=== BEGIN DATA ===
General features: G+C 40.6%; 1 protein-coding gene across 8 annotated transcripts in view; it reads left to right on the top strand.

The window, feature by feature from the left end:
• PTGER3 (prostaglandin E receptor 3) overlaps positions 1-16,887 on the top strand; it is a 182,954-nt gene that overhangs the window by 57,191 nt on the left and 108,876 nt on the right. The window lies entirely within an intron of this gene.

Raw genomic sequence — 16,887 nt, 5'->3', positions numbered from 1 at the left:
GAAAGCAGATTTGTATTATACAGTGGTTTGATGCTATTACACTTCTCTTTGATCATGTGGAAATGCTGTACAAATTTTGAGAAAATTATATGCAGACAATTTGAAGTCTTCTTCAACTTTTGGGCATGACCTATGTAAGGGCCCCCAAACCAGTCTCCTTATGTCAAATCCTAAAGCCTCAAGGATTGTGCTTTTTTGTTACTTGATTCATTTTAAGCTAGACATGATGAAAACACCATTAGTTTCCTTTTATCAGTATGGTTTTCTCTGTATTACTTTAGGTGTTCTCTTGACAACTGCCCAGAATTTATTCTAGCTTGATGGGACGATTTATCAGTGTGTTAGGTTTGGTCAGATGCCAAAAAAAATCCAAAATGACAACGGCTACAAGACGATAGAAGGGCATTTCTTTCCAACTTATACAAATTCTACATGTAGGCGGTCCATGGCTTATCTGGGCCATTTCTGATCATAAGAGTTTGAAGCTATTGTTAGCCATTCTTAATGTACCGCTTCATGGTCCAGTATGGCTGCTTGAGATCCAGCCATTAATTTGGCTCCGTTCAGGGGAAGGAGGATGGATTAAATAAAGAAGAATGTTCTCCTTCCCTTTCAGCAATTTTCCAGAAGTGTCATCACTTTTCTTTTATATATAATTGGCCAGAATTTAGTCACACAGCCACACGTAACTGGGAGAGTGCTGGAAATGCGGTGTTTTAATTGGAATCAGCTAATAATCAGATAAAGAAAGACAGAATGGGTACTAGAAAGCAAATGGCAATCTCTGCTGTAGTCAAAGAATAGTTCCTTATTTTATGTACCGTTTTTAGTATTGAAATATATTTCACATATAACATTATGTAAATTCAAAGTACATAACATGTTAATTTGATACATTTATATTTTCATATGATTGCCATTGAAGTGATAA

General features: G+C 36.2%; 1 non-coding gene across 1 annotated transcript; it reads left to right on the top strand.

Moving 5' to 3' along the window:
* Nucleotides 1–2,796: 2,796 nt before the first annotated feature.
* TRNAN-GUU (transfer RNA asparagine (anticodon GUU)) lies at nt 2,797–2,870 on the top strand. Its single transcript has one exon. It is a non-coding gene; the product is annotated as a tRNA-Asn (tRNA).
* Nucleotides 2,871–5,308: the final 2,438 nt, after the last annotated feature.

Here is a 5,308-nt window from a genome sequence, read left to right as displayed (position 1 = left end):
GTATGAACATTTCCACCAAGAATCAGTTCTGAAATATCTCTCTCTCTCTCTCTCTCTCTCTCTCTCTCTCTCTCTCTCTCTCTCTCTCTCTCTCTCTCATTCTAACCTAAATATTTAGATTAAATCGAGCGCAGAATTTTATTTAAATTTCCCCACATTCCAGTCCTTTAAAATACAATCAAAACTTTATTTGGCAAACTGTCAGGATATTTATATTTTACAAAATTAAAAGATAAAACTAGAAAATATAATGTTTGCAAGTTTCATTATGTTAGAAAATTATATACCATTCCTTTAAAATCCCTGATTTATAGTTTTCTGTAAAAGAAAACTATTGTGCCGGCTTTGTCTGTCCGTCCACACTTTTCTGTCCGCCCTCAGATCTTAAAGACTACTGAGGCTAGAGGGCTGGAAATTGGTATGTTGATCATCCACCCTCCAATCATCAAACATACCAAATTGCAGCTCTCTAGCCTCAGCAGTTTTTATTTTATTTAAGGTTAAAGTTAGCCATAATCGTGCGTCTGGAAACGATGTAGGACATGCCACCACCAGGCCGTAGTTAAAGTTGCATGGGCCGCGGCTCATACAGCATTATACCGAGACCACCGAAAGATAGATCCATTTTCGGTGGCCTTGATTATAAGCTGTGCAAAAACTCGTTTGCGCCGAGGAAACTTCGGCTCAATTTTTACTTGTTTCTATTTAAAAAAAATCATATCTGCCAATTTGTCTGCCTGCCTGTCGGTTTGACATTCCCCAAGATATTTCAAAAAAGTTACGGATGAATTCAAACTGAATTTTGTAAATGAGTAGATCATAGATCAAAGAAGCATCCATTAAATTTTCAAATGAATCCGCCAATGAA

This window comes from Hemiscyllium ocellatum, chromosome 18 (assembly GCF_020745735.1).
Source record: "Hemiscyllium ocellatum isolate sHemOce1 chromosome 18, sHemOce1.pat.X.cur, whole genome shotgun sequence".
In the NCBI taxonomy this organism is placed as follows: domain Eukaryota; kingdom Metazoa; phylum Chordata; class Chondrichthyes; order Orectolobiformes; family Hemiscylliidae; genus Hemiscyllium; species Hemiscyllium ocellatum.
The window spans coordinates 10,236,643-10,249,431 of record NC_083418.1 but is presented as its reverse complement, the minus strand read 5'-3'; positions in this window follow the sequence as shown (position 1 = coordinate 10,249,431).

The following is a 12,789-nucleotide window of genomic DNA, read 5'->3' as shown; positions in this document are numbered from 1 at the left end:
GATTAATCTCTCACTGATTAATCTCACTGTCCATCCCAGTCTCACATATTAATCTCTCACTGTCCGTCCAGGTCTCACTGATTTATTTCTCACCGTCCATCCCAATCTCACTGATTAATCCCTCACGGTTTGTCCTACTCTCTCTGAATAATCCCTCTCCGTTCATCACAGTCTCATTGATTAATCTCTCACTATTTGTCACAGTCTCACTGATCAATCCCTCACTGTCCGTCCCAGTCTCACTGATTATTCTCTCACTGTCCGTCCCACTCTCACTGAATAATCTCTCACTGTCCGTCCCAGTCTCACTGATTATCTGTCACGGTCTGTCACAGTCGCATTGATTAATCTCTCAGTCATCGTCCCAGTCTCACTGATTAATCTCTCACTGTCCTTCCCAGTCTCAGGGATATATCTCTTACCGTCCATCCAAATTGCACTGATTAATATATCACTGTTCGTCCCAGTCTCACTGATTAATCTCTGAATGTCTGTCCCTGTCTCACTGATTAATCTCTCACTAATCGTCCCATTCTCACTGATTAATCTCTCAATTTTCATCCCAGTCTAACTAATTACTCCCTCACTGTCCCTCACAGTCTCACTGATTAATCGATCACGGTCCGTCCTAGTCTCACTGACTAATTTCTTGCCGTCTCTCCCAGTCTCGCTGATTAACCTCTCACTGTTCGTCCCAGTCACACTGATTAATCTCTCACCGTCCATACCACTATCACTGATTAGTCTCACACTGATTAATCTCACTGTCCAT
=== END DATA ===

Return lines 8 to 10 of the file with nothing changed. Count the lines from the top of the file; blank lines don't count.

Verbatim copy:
* Nucleotides 1–2,796: 2,796 nt before the first annotated feature.
* TRNAN-GUU (transfer RNA asparagine (anticodon GUU)) lies at nt 2,797–2,870 on the top strand. Its single transcript has one exon. It is a non-coding gene; the product is annotated as a tRNA-Asn (tRNA).
* Nucleotides 2,871–5,308: the final 2,438 nt, after the last annotated feature.